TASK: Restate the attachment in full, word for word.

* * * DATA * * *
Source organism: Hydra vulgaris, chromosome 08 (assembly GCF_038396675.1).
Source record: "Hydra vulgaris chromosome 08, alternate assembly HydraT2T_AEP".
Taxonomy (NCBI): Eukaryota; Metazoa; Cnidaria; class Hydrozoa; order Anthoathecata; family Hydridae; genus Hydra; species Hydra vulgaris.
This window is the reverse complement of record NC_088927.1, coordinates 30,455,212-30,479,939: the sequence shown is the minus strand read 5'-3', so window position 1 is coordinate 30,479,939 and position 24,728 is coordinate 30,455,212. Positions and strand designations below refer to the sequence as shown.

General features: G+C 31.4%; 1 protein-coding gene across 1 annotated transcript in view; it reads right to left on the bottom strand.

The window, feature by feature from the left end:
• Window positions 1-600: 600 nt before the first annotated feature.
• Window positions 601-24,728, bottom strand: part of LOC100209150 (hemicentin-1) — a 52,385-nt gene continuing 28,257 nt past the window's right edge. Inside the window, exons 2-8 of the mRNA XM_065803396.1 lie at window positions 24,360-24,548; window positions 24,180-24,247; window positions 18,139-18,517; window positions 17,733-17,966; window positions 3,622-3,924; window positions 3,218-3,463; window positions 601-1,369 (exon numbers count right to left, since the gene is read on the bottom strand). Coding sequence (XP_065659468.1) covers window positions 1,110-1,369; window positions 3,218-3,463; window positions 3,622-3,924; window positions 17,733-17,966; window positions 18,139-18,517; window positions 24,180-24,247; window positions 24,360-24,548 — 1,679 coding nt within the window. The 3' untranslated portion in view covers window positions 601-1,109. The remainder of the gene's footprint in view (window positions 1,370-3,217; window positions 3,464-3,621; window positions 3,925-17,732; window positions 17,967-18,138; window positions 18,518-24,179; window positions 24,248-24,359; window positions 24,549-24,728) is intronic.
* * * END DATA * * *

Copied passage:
Source organism: Hydra vulgaris, chromosome 08 (assembly GCF_038396675.1).
Source record: "Hydra vulgaris chromosome 08, alternate assembly HydraT2T_AEP".
Taxonomy (NCBI): Eukaryota; Metazoa; Cnidaria; class Hydrozoa; order Anthoathecata; family Hydridae; genus Hydra; species Hydra vulgaris.
This window is the reverse complement of record NC_088927.1, coordinates 30,455,212-30,479,939: the sequence shown is the minus strand read 5'-3', so window position 1 is coordinate 30,479,939 and position 24,728 is coordinate 30,455,212. Positions and strand designations below refer to the sequence as shown.

General features: G+C 31.4%; 1 protein-coding gene across 1 annotated transcript in view; it reads right to left on the bottom strand.

The window, feature by feature from the left end:
• Window positions 1-600: 600 nt before the first annotated feature.
• Window positions 601-24,728, bottom strand: part of LOC100209150 (hemicentin-1) — a 52,385-nt gene continuing 28,257 nt past the window's right edge. Inside the window, exons 2-8 of the mRNA XM_065803396.1 lie at window positions 24,360-24,548; window positions 24,180-24,247; window positions 18,139-18,517; window positions 17,733-17,966; window positions 3,622-3,924; window positions 3,218-3,463; window positions 601-1,369 (exon numbers count right to left, since the gene is read on the bottom strand). Coding sequence (XP_065659468.1) covers window positions 1,110-1,369; window positions 3,218-3,463; window positions 3,622-3,924; window positions 17,733-17,966; window positions 18,139-18,517; window positions 24,180-24,247; window positions 24,360-24,548 — 1,679 coding nt within the window. The 3' untranslated portion in view covers window positions 601-1,109. The remainder of the gene's footprint in view (window positions 1,370-3,217; window positions 3,464-3,621; window positions 3,925-17,732; window positions 17,967-18,138; window positions 18,518-24,179; window positions 24,248-24,359; window positions 24,549-24,728) is intronic.